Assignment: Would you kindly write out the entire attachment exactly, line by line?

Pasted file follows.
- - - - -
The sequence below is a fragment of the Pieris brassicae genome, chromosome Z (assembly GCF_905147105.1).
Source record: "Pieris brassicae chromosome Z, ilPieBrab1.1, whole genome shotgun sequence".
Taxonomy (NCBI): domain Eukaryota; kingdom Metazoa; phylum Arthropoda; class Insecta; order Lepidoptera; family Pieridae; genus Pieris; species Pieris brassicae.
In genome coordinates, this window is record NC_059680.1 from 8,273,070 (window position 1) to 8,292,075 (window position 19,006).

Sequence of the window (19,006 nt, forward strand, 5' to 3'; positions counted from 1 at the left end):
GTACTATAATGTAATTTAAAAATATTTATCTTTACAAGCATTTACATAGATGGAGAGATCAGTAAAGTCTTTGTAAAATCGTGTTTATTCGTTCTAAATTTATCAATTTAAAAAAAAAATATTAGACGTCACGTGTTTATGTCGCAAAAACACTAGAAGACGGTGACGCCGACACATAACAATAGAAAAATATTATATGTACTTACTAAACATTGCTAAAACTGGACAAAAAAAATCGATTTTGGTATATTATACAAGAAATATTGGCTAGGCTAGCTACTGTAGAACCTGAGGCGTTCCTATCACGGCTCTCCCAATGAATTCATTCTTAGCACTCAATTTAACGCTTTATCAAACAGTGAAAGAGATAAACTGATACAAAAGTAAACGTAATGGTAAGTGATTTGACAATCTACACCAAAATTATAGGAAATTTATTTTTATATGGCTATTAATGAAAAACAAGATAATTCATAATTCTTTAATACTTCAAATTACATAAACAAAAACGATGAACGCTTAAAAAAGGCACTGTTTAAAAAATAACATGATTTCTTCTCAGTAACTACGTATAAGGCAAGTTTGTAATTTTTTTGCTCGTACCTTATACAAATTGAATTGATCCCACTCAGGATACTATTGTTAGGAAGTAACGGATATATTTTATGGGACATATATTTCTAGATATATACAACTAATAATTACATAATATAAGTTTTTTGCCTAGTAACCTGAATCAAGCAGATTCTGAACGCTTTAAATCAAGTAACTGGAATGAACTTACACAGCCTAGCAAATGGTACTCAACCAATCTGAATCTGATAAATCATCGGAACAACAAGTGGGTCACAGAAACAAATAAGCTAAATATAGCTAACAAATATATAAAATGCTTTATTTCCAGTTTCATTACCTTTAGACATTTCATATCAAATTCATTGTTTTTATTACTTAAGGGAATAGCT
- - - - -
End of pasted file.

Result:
The sequence below is a fragment of the Pieris brassicae genome, chromosome Z (assembly GCF_905147105.1).
Source record: "Pieris brassicae chromosome Z, ilPieBrab1.1, whole genome shotgun sequence".
Taxonomy (NCBI): domain Eukaryota; kingdom Metazoa; phylum Arthropoda; class Insecta; order Lepidoptera; family Pieridae; genus Pieris; species Pieris brassicae.
In genome coordinates, this window is record NC_059680.1 from 8,273,070 (window position 1) to 8,292,075 (window position 19,006).

Sequence of the window (19,006 nt, forward strand, 5' to 3'; positions counted from 1 at the left end):
GTACTATAATGTAATTTAAAAATATTTATCTTTACAAGCATTTACATAGATGGAGAGATCAGTAAAGTCTTTGTAAAATCGTGTTTATTCGTTCTAAATTTATCAATTTAAAAAAAAAATATTAGACGTCACGTGTTTATGTCGCAAAAACACTAGAAGACGGTGACGCCGACACATAACAATAGAAAAATATTATATGTACTTACTAAACATTGCTAAAACTGGACAAAAAAAATCGATTTTGGTATATTATACAAGAAATATTGGCTAGGCTAGCTACTGTAGAACCTGAGGCGTTCCTATCACGGCTCTCCCAATGAATTCATTCTTAGCACTCAATTTAACGCTTTATCAAACAGTGAAAGAGATAAACTGATACAAAAGTAAACGTAATGGTAAGTGATTTGACAATCTACACCAAAATTATAGGAAATTTATTTTTATATGGCTATTAATGAAAAACAAGATAATTCATAATTCTTTAATACTTCAAATTACATAAACAAAAACGATGAACGCTTAAAAAAGGCACTGTTTAAAAAATAACATGATTTCTTCTCAGTAACTACGTATAAGGCAAGTTTGTAATTTTTTTGCTCGTACCTTATACAAATTGAATTGATCCCACTCAGGATACTATTGTTAGGAAGTAACGGATATATTTTATGGGACATATATTTCTAGATATATACAACTAATAATTACATAATATAAGTTTTTTGCCTAGTAACCTGAATCAAGCAGATTCTGAACGCTTTAAATCAAGTAACTGGAATGAACTTACACAGCCTAGCAAATGGTACTCAACCAATCTGAATCTGATAAATCATCGGAACAACAAGTGGGTCACAGAAACAAATAAGCTAAATATAGCTAACAAATATATAAAATGCTTTATTTCCAGTTTCATTACCTTTAGACATTTCATATCAAATTCATTGTTTTTATTACTTAAGGGAATAGCT